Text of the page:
PricewaterhouseCoopers faces suspension, US$25m fine
PriceWaterhouse-Coopers will pay US$25 million and face a two-year suspension from consulting for new bank clients under an agreement with New York regulators following an investigation that showed the company improperly altered a report about Bank of Tokyo Mitsubishi laundering money.
Monday's agreement followed a US$250-million settlement between the bank and the same regulators last year.
New York's Department of Financial Services said its investigation showed Price-waterhouseCoopers, under pressure from bank executives, improperly altered a report to regulators on bank wire transfers on behalf of Iran, Sudan and other countries under US sanctions.
"We are continuing to find examples of improper influence and misconduct in the bank consulting industry," department Superintendent Ben Lawsky said. "When bank executives pressure a consultant to whitewash a supposedly 'objective' report to regulators — and the consultant goes along with it — that can strike at the very heart of our system of prudential oversight."
Miles Everson, US advisory leader for Pricewaterhouse-Coopers, said the agreement related to a single engagement completed more than six years ago in which the company searched for and identified transactions that were self-reported by the bank to regulators. Its detailed report "disclosed the relevant facts" that it learned, he said.
The resolution of the case reinforces Pricewaterhouse-Coopers' commitment to meeting changes in regulatory expectations, he said.
The department said Price-waterhouseCoopers reviewed the Tokyo bank's dollar-clearing activity and transactions that potentially should have been blocked. The company found the bank had issued special instructions to employees to strip out wire messages that would have triggered alerts, the department said. The bank had denied having such a policy only weeks earlier when meeting with regulators.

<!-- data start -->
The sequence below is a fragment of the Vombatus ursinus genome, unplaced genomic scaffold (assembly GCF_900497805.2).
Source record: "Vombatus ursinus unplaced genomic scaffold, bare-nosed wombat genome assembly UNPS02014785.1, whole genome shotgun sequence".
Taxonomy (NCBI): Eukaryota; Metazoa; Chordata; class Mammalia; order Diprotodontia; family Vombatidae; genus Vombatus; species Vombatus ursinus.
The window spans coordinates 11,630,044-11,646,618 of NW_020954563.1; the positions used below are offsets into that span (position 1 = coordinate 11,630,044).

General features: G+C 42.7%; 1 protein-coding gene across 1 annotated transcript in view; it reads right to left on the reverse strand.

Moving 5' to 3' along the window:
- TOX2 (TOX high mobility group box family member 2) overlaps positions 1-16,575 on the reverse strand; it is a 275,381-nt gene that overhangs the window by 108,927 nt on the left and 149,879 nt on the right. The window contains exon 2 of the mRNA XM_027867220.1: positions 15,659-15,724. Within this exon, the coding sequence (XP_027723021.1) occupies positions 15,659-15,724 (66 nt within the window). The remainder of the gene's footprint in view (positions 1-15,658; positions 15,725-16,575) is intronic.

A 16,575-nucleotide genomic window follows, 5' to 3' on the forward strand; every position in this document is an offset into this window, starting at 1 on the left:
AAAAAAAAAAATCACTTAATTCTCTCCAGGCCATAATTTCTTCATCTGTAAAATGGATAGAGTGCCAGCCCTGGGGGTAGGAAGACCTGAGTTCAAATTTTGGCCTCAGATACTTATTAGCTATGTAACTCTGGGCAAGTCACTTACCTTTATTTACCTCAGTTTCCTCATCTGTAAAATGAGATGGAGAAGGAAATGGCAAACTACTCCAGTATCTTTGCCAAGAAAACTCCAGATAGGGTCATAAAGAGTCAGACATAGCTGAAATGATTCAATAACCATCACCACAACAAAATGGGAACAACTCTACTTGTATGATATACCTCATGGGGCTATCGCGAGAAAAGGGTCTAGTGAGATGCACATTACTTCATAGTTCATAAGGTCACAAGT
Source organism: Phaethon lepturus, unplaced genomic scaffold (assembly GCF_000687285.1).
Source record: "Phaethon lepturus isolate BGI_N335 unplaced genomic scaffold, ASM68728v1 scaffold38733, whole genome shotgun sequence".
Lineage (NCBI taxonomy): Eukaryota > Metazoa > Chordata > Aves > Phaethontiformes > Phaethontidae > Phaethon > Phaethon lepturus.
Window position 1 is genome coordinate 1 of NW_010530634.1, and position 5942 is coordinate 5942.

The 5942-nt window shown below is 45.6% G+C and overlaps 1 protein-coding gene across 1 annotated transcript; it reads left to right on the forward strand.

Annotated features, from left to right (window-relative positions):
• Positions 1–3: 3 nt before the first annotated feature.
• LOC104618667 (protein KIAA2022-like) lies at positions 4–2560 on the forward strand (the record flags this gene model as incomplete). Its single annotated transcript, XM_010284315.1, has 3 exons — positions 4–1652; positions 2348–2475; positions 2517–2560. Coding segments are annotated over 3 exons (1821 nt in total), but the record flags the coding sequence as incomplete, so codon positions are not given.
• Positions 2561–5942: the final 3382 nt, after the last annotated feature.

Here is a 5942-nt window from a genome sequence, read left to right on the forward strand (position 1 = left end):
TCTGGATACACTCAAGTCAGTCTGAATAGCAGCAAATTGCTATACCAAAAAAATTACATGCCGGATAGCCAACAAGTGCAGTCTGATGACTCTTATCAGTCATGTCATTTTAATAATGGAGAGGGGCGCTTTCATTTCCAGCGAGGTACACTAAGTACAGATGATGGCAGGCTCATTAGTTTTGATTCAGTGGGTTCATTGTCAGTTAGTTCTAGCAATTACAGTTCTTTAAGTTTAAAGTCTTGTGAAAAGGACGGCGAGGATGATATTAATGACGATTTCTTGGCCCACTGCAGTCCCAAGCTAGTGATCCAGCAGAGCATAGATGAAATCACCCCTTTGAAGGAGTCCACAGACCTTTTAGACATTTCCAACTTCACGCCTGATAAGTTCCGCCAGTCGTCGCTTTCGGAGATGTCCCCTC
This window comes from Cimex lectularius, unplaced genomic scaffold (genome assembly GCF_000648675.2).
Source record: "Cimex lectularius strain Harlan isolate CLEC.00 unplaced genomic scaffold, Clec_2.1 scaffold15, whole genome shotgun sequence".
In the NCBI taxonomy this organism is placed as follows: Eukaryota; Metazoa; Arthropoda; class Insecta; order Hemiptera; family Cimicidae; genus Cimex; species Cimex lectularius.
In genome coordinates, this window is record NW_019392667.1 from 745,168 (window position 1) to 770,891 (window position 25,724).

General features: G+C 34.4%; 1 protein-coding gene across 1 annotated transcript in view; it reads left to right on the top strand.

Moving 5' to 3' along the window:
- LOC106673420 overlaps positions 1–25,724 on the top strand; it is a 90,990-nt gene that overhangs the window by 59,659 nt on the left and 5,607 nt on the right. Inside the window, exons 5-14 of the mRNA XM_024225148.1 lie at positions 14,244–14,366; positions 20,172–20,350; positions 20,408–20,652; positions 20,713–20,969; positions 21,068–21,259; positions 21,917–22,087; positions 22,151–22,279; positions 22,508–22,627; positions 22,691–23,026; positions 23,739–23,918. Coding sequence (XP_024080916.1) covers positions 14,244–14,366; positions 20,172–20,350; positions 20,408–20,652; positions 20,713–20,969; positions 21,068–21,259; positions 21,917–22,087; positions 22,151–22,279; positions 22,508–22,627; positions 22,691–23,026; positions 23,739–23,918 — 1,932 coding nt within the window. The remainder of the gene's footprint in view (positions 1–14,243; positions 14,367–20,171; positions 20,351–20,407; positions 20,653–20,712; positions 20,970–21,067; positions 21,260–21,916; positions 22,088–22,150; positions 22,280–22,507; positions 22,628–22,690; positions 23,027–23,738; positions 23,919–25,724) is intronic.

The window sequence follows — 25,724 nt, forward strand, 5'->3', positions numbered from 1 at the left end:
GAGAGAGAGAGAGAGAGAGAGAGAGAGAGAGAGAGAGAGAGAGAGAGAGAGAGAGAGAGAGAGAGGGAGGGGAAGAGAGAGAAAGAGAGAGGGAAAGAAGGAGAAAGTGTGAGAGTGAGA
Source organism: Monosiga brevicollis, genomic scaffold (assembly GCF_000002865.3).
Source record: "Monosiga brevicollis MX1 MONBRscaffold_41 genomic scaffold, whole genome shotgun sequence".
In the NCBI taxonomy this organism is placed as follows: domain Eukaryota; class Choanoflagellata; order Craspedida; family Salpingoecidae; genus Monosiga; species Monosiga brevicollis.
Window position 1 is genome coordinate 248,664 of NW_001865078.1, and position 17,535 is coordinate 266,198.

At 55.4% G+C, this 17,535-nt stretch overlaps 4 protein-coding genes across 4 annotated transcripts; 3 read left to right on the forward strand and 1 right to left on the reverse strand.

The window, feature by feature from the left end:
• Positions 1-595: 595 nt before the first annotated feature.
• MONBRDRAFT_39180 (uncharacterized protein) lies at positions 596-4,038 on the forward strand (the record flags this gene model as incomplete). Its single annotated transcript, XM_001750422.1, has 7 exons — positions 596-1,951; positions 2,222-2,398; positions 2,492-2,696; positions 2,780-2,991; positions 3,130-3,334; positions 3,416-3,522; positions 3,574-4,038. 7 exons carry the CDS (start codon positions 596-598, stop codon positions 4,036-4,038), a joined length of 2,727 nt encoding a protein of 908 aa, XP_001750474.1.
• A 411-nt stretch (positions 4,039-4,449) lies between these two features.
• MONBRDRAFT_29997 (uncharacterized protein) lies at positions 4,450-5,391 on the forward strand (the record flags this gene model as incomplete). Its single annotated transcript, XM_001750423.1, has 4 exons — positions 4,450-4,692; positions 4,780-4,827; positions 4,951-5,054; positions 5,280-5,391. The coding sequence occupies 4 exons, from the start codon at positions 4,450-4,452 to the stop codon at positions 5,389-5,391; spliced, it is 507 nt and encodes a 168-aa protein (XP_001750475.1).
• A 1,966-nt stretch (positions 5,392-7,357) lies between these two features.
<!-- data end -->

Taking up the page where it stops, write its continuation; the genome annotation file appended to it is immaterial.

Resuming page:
The consultant revised its draft report to delete the English translation of the bank's wire-stripping instructions and other information about it, according to the department. Versions of the report "were progressively sanitised based on changes demanded by the bank," the department said. Two Price-waterhouseCoopers partners responsible for supervising the report are now retired.
The US$25 million represents an approximation of the fees and expenses the company received for the report, plus the department's investigation cost.
The regulators also noted that PricewaterhouseCoopers withheld more than 20 per cent of one director's compensation after it came to light the director repeatedly had suggested the company stop conducting further analysis that might show bank wrongdoing. The director, currently a partner, was quoted in the settlement agreement signed Monday but was not named.
The deal requires Price-waterhouseCoopers within a year to establish procedures that include requiring the consultant and its bank clients to submit work plans to New York regulators and that the banks consent to independent contact between the consultant and regulators.